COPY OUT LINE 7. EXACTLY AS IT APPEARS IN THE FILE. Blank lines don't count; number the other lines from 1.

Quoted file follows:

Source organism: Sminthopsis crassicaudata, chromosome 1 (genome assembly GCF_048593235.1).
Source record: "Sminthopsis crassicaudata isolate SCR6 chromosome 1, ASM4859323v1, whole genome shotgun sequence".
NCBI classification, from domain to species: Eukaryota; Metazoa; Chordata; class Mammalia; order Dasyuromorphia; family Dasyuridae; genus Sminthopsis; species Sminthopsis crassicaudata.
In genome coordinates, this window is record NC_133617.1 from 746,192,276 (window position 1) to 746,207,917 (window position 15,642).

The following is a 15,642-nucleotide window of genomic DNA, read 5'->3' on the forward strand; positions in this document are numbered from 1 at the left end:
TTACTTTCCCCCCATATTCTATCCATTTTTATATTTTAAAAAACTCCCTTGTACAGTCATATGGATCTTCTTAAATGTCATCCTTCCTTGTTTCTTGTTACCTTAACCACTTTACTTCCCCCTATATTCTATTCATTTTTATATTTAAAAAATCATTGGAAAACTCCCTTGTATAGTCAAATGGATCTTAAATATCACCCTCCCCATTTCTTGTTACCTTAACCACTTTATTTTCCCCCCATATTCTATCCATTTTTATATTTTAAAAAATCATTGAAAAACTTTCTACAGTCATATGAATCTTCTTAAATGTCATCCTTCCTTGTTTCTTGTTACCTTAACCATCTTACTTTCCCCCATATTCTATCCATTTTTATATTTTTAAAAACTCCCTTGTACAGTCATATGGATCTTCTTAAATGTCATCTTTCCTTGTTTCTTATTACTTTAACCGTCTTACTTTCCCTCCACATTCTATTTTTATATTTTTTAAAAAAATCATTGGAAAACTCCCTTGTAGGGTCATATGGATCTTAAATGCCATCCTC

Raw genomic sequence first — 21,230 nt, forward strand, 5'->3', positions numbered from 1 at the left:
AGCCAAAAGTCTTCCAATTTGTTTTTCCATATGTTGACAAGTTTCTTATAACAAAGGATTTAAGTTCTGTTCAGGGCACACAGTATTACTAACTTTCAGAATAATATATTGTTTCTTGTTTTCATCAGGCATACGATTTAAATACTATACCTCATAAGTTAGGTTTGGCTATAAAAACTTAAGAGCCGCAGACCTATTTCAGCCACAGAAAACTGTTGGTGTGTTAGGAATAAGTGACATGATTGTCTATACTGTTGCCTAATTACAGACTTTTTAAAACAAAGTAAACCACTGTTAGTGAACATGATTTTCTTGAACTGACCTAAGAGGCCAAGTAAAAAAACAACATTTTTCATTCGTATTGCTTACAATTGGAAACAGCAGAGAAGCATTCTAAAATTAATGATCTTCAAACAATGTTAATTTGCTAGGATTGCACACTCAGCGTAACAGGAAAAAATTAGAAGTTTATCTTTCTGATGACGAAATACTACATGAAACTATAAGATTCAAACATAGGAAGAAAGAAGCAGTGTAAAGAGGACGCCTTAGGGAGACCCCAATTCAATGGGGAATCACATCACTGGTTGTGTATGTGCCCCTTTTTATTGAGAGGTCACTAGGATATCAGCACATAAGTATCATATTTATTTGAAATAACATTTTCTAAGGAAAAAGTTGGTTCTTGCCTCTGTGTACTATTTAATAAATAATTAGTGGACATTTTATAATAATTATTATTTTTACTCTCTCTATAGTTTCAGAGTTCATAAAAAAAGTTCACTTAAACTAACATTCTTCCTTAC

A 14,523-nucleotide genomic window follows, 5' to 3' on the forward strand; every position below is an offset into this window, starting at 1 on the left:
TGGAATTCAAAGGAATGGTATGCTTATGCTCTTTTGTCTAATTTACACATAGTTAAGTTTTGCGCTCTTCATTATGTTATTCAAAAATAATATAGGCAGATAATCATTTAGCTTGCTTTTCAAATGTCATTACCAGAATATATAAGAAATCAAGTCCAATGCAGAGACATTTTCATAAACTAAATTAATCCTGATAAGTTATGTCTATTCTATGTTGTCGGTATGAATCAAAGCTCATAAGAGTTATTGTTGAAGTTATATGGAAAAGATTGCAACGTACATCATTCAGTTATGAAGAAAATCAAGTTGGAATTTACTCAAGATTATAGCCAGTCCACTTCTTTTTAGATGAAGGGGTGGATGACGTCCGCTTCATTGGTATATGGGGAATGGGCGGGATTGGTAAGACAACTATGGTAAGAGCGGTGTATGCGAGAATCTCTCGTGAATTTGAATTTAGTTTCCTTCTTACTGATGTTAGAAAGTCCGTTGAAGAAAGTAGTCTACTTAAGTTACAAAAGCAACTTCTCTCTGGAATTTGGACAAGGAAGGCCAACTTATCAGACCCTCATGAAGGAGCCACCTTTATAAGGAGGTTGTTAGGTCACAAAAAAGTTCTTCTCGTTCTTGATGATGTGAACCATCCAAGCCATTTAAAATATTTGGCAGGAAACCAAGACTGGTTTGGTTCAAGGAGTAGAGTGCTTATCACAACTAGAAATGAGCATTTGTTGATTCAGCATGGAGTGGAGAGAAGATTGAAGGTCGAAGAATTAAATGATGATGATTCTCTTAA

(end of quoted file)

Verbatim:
Raw genomic sequence first — 21,230 nt, forward strand, 5'->3', positions numbered from 1 at the left: